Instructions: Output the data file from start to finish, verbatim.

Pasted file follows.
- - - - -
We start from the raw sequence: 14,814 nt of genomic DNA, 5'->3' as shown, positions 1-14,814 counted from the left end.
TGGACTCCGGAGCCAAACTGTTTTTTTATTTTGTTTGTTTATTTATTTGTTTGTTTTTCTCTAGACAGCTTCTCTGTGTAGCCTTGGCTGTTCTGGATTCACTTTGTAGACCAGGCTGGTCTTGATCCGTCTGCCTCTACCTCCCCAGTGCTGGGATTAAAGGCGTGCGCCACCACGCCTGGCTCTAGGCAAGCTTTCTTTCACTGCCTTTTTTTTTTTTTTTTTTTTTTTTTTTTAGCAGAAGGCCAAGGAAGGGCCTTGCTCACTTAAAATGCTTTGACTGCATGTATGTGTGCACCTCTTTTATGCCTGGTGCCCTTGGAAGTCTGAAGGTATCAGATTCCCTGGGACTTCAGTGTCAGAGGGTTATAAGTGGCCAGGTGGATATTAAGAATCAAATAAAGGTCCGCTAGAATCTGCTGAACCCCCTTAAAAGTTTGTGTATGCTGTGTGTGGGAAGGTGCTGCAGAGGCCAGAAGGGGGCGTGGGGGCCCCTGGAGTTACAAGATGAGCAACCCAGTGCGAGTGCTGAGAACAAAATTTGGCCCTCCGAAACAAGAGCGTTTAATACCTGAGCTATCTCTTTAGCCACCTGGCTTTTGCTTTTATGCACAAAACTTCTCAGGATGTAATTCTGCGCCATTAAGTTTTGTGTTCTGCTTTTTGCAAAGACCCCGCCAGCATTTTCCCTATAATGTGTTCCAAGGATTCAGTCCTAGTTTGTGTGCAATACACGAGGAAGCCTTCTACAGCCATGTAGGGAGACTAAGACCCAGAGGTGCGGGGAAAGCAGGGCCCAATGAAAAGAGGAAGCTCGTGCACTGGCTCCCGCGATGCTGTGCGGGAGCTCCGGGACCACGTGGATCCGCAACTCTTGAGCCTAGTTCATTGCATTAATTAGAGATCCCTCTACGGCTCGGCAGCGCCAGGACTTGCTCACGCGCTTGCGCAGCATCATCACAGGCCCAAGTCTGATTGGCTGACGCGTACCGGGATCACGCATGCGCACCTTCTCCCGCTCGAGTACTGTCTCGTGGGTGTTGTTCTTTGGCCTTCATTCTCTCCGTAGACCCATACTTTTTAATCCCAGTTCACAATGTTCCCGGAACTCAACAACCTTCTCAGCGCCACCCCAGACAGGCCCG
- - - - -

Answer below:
We start from the raw sequence: 14,814 nt of genomic DNA, 5'->3' as shown, positions 1-14,814 counted from the left end.
TGGACTCCGGAGCCAAACTGTTTTTTTATTTTGTTTGTTTATTTATTTGTTTGTTTTTCTCTAGACAGCTTCTCTGTGTAGCCTTGGCTGTTCTGGATTCACTTTGTAGACCAGGCTGGTCTTGATCCGTCTGCCTCTACCTCCCCAGTGCTGGGATTAAAGGCGTGCGCCACCACGCCTGGCTCTAGGCAAGCTTTCTTTCACTGCCTTTTTTTTTTTTTTTTTTTTTTTTTTTTAGCAGAAGGCCAAGGAAGGGCCTTGCTCACTTAAAATGCTTTGACTGCATGTATGTGTGCACCTCTTTTATGCCTGGTGCCCTTGGAAGTCTGAAGGTATCAGATTCCCTGGGACTTCAGTGTCAGAGGGTTATAAGTGGCCAGGTGGATATTAAGAATCAAATAAAGGTCCGCTAGAATCTGCTGAACCCCCTTAAAAGTTTGTGTATGCTGTGTGTGGGAAGGTGCTGCAGAGGCCAGAAGGGGGCGTGGGGGCCCCTGGAGTTACAAGATGAGCAACCCAGTGCGAGTGCTGAGAACAAAATTTGGCCCTCCGAAACAAGAGCGTTTAATACCTGAGCTATCTCTTTAGCCACCTGGCTTTTGCTTTTATGCACAAAACTTCTCAGGATGTAATTCTGCGCCATTAAGTTTTGTGTTCTGCTTTTTGCAAAGACCCCGCCAGCATTTTCCCTATAATGTGTTCCAAGGATTCAGTCCTAGTTTGTGTGCAATACACGAGGAAGCCTTCTACAGCCATGTAGGGAGACTAAGACCCAGAGGTGCGGGGAAAGCAGGGCCCAATGAAAAGAGGAAGCTCGTGCACTGGCTCCCGCGATGCTGTGCGGGAGCTCCGGGACCACGTGGATCCGCAACTCTTGAGCCTAGTTCATTGCATTAATTAGAGATCCCTCTACGGCTCGGCAGCGCCAGGACTTGCTCACGCGCTTGCGCAGCATCATCACAGGCCCAAGTCTGATTGGCTGACGCGTACCGGGATCACGCATGCGCACCTTCTCCCGCTCGAGTACTGTCTCGTGGGTGTTGTTCTTTGGCCTTCATTCTCTCCGTAGACCCATACTTTTTAATCCCAGTTCACAATGTTCCCGGAACTCAACAACCTTCTCAGCGCCACCCCAGACAGGCCCG